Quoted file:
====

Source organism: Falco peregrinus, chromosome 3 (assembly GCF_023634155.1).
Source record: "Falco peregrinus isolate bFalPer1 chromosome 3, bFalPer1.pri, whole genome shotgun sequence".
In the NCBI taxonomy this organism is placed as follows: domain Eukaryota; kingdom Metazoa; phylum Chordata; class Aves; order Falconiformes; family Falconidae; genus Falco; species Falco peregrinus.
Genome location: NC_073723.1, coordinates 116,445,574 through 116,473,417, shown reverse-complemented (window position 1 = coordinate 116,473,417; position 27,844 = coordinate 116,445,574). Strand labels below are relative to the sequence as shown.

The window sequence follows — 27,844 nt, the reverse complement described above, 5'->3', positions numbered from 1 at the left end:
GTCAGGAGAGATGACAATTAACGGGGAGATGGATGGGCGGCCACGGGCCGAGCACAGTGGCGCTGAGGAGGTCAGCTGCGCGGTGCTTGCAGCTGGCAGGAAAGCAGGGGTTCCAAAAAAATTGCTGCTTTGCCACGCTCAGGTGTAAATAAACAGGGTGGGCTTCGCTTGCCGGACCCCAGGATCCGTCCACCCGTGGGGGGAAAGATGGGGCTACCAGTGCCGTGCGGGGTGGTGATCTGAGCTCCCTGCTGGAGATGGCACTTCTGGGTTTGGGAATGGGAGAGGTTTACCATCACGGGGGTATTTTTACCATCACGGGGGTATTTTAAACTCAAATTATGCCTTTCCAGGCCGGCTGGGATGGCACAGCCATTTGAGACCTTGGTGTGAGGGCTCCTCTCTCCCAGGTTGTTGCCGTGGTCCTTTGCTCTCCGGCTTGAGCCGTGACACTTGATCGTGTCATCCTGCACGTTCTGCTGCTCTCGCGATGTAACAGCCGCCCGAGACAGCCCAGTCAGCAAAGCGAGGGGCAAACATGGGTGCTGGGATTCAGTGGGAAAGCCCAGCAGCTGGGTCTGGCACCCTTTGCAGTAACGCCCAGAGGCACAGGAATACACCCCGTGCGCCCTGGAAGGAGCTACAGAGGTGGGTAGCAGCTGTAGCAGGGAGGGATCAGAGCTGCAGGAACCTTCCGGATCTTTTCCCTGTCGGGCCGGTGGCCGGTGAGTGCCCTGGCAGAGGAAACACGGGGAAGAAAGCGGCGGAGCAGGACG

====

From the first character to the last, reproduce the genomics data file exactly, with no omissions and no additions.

Source organism: Falco peregrinus, chromosome 3 (assembly GCF_023634155.1).
Source record: "Falco peregrinus isolate bFalPer1 chromosome 3, bFalPer1.pri, whole genome shotgun sequence".
In the NCBI taxonomy this organism is placed as follows: domain Eukaryota; kingdom Metazoa; phylum Chordata; class Aves; order Falconiformes; family Falconidae; genus Falco; species Falco peregrinus.
Genome location: NC_073723.1, coordinates 116,445,574 through 116,473,417, shown reverse-complemented (window position 1 = coordinate 116,473,417; position 27,844 = coordinate 116,445,574). Strand labels below are relative to the sequence as shown.

The window sequence follows — 27,844 nt, the reverse complement described above, 5'->3', positions numbered from 1 at the left end:
GTCAGGAGAGATGACAATTAACGGGGAGATGGATGGGCGGCCACGGGCCGAGCACAGTGGCGCTGAGGAGGTCAGCTGCGCGGTGCTTGCAGCTGGCAGGAAAGCAGGGGTTCCAAAAAAATTGCTGCTTTGCCACGCTCAGGTGTAAATAAACAGGGTGGGCTTCGCTTGCCGGACCCCAGGATCCGTCCACCCGTGGGGGGAAAGATGGGGCTACCAGTGCCGTGCGGGGTGGTGATCTGAGCTCCCTGCTGGAGATGGCACTTCTGGGTTTGGGAATGGGAGAGGTTTACCATCACGGGGGTATTTTTACCATCACGGGGGTATTTTAAACTCAAATTATGCCTTTCCAGGCCGGCTGGGATGGCACAGCCATTTGAGACCTTGGTGTGAGGGCTCCTCTCTCCCAGGTTGTTGCCGTGGTCCTTTGCTCTCCGGCTTGAGCCGTGACACTTGATCGTGTCATCCTGCACGTTCTGCTGCTCTCGCGATGTAACAGCCGCCCGAGACAGCCCAGTCAGCAAAGCGAGGGGCAAACATGGGTGCTGGGATTCAGTGGGAAAGCCCAGCAGCTGGGTCTGGCACCCTTTGCAGTAACGCCCAGAGGCACAGGAATACACCCCGTGCGCCCTGGAAGGAGCTACAGAGGTGGGTAGCAGCTGTAGCAGGGAGGGATCAGAGCTGCAGGAACCTTCCGGATCTTTTCCCTGTCGGGCCGGTGGCCGGTGAGTGCCCTGGCAGAGGAAACACGGGGAAGAAAGCGGCGGAGCAGGACG